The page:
Chasing an elusive particle

To claim that you have simulated the Big Bang is like a schoolboy claiming after winning a high jump medal that he is close to jumping on to the moon

When one year ends and another begins, that is an occasion to take stock of a field in order to see where we are and which way are we headed. In mid-December last year, I attended an international conference on gravitation and cosmology held in the pleasant surroundings of Mobor beach, Goa. It is perhaps a testimony to the interesting subject that the conference rooms were well filled despite the lure of the beach.

As a matter of fact, the conference was part of a series in which one conference is held every four years, the series having started in 1987 in Goa. Thus, for many of us who had attended the first conference, this was a nostalgic occasion. We could recall the warmth of Goan welcome and such highlights as the boat trip on the river, courtesy the chief minister, the gastronomic heights attained by Goan food and the pleasant weather. But to me the academic interest lay in seeing how the subject had advanced over the past 24 years, and how the present conference was opening out new vistas for the subject.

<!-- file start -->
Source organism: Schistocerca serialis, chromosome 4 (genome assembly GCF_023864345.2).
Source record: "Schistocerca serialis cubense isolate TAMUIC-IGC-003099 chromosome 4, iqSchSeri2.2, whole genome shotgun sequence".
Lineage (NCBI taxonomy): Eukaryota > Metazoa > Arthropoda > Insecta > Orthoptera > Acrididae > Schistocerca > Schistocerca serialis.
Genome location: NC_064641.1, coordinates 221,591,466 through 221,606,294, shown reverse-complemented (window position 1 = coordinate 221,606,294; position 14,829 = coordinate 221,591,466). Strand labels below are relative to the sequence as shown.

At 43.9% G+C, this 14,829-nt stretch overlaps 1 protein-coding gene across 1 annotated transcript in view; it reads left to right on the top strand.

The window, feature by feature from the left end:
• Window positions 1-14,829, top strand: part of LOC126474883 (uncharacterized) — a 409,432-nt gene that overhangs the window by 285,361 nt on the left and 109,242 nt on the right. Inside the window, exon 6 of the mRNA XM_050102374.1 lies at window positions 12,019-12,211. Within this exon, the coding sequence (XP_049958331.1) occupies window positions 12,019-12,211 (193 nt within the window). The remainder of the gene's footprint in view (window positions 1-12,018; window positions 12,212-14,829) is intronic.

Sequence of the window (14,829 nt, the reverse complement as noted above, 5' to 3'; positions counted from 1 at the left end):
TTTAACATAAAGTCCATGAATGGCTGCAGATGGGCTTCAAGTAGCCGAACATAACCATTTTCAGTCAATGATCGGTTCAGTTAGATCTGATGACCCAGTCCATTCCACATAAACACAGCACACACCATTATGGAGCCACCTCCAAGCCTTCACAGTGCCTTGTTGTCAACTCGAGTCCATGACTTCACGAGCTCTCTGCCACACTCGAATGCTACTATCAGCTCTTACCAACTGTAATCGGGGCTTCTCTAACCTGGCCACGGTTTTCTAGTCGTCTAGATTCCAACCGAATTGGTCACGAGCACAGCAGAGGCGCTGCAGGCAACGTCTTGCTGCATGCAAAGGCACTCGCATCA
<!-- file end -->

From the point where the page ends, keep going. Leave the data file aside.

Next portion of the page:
A major source of interest, of course, lay in what the CERN experiment on the Large Hadron Collider (LHC) had produced. The hope was that the ultra-energetic collisions of particles would produce the much sought after Higgs Boson, popularly known as the God’s particle. For, theory suggests that this particle provides the mechanism for generating masses of basic particles. Since mass is a fundamental property of a particle, it is argued that the Higgs Boson is God’s means for achieving this. So far God has not obliged and clear-cut evidence of the
God particle remains
elusive.
It is frequently claimed that the LHC replicates the Big Bang — the explosive conditions at the time of the creation of the universe. I wish the scientists had avoided the unnecessary hype. To put the conditions in proper perspective, the energy generated per particle in the LHC is around a thousand-billionth part of the energy per particle produced in the era of inflation, that is, very rapid expansion of the early universe. So to claim that you have simulated the Big Bang is like a schoolboy claiming after winning a high jump medal that he is close to jumping on to the moon.